2. So this last guy, who wouldn't give you any information – did he actually call 999 himself? I can't help wondering why… or why an ambulance would be sent if the only information he would part with was that he was dizzy.People are scary sometimes 🙁

  3. Well, he was still talking to our Control when I reached him. At least I think he was, because when I tried to speak to them, they had hung up.They probably hung up as soon as they heard me… I ended up not wanting to speak to him as well…

  4. Labour pains by themselves aren't a category A. What makes it a category A is the stupid question “Is there any serious bleeding?” The answers used to be “yes” and “no”, now they are “yes” “bleeding, not serious” “bleeding, now stopped” and “no”. Having a “show” used to count as a “no”, now it counts as a “bleeding, not serious”. According to AMPDS, any kind of 3rd trimester bleeding warrants a category A. Just about everyone agrees this is stupid, and that “bleeding, not serious” should be the same as no bleeding, since it is normal to have a show, but no-one has got round to changing it yet.I can't believe you managed a whole Friday night shift without seeing a single drunk. Some Friday nights I can go the whole night without speaking to a single sober person. It makes me kind of jealous.

  5. Thanks, that makes a twisted kind of sense – still horribly wrong, but at least I now know _why_ it is wrong.And I was also bloody surprised to not have one drunk.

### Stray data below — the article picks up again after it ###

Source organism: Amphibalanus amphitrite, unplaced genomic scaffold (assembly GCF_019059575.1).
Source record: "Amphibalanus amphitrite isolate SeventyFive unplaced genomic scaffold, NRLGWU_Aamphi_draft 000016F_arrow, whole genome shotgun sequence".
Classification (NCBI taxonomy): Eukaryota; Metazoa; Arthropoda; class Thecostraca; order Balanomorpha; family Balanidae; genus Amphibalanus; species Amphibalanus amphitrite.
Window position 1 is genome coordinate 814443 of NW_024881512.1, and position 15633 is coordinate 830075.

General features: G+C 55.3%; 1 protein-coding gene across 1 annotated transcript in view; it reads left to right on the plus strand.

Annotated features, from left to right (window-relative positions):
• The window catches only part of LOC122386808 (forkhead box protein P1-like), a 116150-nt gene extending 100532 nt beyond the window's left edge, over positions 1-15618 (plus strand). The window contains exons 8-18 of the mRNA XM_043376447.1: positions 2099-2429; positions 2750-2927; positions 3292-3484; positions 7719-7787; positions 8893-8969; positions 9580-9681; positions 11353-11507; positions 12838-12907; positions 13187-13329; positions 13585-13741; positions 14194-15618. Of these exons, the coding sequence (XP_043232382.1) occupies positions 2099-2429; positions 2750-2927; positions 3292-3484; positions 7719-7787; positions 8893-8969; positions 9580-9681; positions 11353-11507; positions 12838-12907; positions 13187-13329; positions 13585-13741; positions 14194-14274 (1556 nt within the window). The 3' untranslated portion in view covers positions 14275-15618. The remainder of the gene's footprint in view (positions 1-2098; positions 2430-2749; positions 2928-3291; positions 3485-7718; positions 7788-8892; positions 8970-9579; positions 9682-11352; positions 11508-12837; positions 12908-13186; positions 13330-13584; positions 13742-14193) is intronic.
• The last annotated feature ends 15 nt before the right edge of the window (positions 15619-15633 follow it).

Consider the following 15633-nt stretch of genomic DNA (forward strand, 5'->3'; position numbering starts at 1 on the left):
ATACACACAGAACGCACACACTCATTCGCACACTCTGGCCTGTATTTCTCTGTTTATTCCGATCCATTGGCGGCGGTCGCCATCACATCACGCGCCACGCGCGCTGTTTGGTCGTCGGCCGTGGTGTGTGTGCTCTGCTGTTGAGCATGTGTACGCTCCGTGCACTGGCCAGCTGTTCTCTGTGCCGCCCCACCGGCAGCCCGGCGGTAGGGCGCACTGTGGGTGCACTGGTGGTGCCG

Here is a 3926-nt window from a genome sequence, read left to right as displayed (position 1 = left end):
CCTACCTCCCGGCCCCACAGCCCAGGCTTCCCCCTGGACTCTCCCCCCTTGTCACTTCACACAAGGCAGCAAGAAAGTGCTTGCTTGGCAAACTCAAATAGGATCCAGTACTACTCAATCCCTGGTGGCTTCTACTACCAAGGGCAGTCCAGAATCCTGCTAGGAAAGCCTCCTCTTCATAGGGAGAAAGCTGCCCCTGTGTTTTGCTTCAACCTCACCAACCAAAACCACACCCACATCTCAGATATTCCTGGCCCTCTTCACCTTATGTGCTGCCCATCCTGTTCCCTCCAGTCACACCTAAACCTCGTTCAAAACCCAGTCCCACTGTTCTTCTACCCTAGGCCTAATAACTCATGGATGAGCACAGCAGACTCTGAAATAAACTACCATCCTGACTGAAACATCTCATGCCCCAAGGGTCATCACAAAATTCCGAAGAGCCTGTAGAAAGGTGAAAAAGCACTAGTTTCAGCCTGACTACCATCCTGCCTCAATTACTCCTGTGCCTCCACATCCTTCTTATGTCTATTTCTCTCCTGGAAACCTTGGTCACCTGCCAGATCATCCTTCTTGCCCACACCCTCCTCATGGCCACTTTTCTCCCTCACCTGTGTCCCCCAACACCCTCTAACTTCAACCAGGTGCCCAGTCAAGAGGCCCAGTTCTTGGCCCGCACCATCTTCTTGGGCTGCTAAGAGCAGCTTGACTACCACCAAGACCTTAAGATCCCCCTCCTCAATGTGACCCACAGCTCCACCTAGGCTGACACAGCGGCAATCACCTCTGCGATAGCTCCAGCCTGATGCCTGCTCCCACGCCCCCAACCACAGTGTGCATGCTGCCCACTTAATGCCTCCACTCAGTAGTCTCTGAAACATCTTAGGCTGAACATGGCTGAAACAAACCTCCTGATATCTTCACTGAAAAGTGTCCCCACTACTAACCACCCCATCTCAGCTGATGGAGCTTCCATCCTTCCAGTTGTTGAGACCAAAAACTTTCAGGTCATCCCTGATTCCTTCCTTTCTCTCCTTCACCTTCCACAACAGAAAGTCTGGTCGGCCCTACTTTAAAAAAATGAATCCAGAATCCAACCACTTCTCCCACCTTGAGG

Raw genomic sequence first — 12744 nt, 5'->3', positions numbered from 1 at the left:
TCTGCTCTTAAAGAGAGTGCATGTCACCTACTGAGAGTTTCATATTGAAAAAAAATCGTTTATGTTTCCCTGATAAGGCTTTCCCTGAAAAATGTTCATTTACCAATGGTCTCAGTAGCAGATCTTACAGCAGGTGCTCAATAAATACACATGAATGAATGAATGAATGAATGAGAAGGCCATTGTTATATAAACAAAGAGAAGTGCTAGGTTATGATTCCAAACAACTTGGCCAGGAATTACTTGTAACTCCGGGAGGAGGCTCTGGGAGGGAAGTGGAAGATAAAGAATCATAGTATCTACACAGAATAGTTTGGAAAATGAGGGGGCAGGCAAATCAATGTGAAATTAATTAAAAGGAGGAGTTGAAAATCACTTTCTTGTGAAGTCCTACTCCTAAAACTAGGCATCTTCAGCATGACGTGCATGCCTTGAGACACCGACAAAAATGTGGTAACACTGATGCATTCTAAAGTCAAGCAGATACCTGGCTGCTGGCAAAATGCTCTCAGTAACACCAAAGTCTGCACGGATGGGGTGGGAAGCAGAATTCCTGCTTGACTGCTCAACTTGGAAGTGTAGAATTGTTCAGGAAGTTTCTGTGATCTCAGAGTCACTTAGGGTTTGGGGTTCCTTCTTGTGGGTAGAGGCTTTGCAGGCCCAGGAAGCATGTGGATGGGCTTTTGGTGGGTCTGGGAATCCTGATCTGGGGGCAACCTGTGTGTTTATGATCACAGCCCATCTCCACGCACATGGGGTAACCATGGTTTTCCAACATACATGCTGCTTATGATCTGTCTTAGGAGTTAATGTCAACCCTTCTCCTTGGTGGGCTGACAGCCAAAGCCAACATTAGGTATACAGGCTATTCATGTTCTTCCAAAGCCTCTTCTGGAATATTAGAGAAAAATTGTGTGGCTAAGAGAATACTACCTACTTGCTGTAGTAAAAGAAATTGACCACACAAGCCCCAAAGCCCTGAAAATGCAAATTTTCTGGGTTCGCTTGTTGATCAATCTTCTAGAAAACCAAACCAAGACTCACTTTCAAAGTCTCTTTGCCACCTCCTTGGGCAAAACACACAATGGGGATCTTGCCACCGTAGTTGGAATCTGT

…suppose I'll make up for it tonight.

  6. Eric Robets used to call this the LAS's “Braed un butter work” Of course he didn't have to put up with all the frustration of having to deal and transport the stupid to hospital. How many times have you been in the back with a neurotic, when control have neen making desperate call for an avilable vehicle to cover a life threatening situation and had a frustrated urge to throw the “patient”out onto the street. No,no that would realy give waterloo the willies.

  7. Yes, well in my opinion Eric Roberts is an **Expletive Deleted**.And yes, on many occasions I've been in a truck with a drunk/wimp/idiot and they Control have been begging for an ambulance to go to a 'Child, fitting', or '90 year old female, possible broken hip'…

  8. I'd be tempted to make the drunk/wimp/idiot listen to a taped list of “real” emergencies. Mind you, there's a certain brand of person who that wouldn't make any difference to. They'd agree that car crashes and stabbings and people who aren't breathing are very important, yes… but they've stubbed their toe, dammit!

  9. Having had panic attacks regularly for about the last 14 years, it always irks me when I see people calling for an ambulance when someone has one, or they hot foot it to A&E. There's nothing you can do, and if it were me, the sight of a nee naw would make me feel worse. Apart from anything, I always feel incredibly stupid and self conscious after an attack.Ah well, maybe it was their first, and they didn't know what was happening.